The product is obtained in the form of a salt 3 with the acid used in the hydrolysis. The hydrolysis and decomposition step can conveniently be efiected by boiling with moderately strong aqueous mineral acid, such as concentrated hydrochloric acid or approximately 20% sulfuric acid.

Hydrolysis of the piperidones with concentrated alkali solution produces alkali metal salts of (gamma aminopropyl) (lower acyl) aminomalonic acids. These acids lose carbon dioxide when heated, thus forming 3-acylamino-2-piperidones. The (gamma-aminopropyl) (lower acyDaminomalonic acids can be condensed with cyanamide, dicyandiamide, an isothiuronium salt, or a guanidine salt to yield delta-guanido derivatives which can be hydrolyzed to arginine or substitution products thereof.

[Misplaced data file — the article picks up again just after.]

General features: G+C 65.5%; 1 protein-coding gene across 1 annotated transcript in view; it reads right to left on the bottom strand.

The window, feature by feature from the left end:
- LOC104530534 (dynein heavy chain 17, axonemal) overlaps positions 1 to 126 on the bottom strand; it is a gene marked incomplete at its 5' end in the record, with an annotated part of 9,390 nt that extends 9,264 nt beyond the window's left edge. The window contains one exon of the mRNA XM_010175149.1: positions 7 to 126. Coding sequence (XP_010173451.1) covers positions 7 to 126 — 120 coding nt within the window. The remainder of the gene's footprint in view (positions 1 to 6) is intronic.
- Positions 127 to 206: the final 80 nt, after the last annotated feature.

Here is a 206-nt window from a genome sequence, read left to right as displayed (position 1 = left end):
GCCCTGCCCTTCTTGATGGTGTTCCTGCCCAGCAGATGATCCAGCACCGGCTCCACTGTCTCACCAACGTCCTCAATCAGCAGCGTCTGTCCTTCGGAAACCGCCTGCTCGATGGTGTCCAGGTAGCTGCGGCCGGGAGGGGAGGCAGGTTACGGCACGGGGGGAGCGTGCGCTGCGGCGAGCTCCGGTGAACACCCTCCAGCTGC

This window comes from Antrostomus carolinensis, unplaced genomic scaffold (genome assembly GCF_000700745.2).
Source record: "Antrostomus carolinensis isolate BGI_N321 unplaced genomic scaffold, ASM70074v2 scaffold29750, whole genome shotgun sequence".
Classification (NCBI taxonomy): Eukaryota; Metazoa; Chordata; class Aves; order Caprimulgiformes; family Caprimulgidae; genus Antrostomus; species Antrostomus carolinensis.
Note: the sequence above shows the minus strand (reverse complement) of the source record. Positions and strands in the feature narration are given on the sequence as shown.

The terms lower alkyl and lower acyl as used in the above discussion and in the subjoined claims refer to those aliphatic groups of lower molecular weight having about five carbon atoms or less, so that the respective hydroxyl derivatives, alcohols or acids respectively, are wholly or in substantial degree water-soluble. This requirement is of practical significance because the by-products of the reactions are then readily removed.

Our invention is illustrated by the following example, but is not limited thereto.